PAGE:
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Lexington shares the Minute Man National Historical Park with its neighboring community, Concord. This park commemorates the April 19, 1775 skirmish that is viewed by most as the first battle of the American Revolution, where the "shot heard 'round the world" was fired. This thousand-acre park has a variety of natural habitats, including forests, ponds, swamps and meadows. The park is open from sunrise to sunset everyday, but the visitor center is only open 9am to 5pm from April to October, with shorter hours during the winter. There are often guided tours or talks, especially on Patriot's Day (April 19).
The Hancock-Clarke House on Hancock Street is another prominent landmark not to missed in Lexington. This museum was the former home of John Hancock, an important figure in the American Revolution and thereafter. Several other revolutionary patriots also stayed in this house during the 1770s, and exhibits throughout the house covering their contribution to the war.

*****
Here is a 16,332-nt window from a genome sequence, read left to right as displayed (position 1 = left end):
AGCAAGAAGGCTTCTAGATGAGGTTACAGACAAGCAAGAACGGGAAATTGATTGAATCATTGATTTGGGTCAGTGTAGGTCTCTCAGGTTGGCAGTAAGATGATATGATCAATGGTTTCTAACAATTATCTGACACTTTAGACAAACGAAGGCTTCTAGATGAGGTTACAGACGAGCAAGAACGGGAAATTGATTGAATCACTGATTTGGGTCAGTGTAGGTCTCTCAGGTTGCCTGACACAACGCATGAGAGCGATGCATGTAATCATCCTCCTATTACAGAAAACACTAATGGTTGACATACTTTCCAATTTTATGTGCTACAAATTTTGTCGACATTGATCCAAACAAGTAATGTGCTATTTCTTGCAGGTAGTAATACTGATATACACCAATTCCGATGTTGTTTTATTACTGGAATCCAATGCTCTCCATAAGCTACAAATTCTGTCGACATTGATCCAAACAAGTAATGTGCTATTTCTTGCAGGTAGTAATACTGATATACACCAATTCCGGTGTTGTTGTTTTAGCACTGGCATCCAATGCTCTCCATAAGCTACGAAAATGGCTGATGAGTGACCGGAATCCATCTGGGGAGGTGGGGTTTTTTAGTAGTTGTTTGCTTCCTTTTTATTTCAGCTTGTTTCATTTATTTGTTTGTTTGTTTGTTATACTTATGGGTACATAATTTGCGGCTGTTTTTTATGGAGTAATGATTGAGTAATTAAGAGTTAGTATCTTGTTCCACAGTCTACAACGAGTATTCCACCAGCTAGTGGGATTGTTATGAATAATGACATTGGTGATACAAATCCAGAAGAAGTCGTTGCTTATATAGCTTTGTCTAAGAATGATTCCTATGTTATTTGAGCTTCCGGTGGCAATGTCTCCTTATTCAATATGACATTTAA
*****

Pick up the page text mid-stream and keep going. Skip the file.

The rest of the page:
The Munroe Tavern on Massachusetts Avenue nearby is another American Revolution landmark, as it was commonly used for revolutionary meetings during the 1770s. The tavern is now a museum open to the public from April to October.
If you like outdoor activities, do not miss this opportunity to bike down the Minuteman Bikeway, which stretches from Cambridge to Bedford and runs through Lexington. The 11-mile trail is open from 5am to 9pm year-round to bicyclists, joggers, roller skaters and skiers.